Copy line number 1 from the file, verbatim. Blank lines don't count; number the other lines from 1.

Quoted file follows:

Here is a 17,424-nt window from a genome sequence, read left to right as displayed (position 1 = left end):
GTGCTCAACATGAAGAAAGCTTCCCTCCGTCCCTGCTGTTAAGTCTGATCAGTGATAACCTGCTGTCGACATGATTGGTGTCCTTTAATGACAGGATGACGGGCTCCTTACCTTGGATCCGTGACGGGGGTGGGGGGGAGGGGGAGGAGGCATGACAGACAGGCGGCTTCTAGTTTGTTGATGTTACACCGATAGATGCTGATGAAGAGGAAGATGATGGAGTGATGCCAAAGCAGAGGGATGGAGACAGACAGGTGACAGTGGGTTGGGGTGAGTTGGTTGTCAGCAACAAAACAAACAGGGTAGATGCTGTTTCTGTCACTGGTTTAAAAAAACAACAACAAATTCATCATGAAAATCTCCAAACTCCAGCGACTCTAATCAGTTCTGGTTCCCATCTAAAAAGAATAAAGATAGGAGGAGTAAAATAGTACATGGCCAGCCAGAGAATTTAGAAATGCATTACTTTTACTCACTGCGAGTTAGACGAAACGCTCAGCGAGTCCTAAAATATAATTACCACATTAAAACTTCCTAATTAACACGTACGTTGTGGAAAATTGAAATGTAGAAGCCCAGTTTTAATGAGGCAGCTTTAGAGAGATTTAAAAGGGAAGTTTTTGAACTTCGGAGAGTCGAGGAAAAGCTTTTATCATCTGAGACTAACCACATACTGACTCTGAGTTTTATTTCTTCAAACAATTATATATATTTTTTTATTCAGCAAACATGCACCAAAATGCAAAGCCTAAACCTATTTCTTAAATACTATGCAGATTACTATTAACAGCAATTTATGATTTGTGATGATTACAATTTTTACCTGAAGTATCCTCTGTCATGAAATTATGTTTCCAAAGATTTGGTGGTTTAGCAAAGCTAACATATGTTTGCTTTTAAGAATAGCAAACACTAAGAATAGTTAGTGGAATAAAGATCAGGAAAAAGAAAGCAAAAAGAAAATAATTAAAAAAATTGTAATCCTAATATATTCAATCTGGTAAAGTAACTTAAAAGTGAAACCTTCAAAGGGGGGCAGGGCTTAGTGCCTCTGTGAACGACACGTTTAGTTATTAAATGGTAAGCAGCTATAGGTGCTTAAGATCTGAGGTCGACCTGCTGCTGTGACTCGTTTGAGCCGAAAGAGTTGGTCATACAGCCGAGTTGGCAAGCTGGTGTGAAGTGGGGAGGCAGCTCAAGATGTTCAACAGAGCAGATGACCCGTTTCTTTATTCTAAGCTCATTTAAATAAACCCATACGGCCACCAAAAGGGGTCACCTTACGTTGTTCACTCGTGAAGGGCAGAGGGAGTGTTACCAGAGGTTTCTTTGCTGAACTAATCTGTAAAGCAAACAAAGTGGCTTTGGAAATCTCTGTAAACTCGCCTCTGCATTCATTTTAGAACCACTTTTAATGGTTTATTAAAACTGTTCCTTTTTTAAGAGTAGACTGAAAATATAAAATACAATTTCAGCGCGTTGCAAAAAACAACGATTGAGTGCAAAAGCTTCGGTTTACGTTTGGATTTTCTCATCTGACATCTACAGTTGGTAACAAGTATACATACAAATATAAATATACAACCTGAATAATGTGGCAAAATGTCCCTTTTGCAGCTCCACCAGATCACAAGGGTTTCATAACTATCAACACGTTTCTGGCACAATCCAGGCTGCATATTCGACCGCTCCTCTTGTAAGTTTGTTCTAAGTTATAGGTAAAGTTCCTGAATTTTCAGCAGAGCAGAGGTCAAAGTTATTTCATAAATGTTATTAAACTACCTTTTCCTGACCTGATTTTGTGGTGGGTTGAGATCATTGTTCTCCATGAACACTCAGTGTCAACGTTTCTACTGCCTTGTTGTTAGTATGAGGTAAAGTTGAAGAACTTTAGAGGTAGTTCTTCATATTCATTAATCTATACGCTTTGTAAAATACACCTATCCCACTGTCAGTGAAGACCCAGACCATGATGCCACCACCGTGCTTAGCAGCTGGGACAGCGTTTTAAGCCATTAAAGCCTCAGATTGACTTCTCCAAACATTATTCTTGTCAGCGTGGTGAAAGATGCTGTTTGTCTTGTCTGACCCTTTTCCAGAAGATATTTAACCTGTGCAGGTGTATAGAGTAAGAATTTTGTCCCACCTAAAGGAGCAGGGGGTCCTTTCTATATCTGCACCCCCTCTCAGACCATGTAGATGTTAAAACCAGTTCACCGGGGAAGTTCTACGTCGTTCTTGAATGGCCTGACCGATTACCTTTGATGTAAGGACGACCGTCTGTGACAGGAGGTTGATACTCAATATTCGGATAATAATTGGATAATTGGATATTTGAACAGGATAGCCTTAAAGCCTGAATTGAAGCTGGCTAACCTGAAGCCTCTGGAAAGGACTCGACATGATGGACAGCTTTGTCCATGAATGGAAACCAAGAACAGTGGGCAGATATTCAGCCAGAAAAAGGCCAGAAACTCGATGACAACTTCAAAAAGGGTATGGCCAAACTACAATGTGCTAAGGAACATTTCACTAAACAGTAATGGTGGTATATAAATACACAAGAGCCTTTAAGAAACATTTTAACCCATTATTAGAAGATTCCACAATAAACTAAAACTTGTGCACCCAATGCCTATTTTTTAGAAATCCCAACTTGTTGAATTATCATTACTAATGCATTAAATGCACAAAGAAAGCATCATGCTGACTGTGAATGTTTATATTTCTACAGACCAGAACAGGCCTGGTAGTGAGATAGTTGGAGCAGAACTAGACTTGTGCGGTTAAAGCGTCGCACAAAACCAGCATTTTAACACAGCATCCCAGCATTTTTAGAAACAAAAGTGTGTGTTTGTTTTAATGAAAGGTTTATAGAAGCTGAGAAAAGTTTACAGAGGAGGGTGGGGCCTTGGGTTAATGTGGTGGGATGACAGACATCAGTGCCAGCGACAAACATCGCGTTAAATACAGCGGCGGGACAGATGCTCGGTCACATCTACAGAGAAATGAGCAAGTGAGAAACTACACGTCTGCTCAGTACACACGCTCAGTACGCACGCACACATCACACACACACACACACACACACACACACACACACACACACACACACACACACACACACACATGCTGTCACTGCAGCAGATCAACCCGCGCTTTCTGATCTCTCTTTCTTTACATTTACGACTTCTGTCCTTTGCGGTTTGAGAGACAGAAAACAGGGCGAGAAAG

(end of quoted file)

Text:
Here is a 17,424-nt window from a genome sequence, read left to right as displayed (position 1 = left end):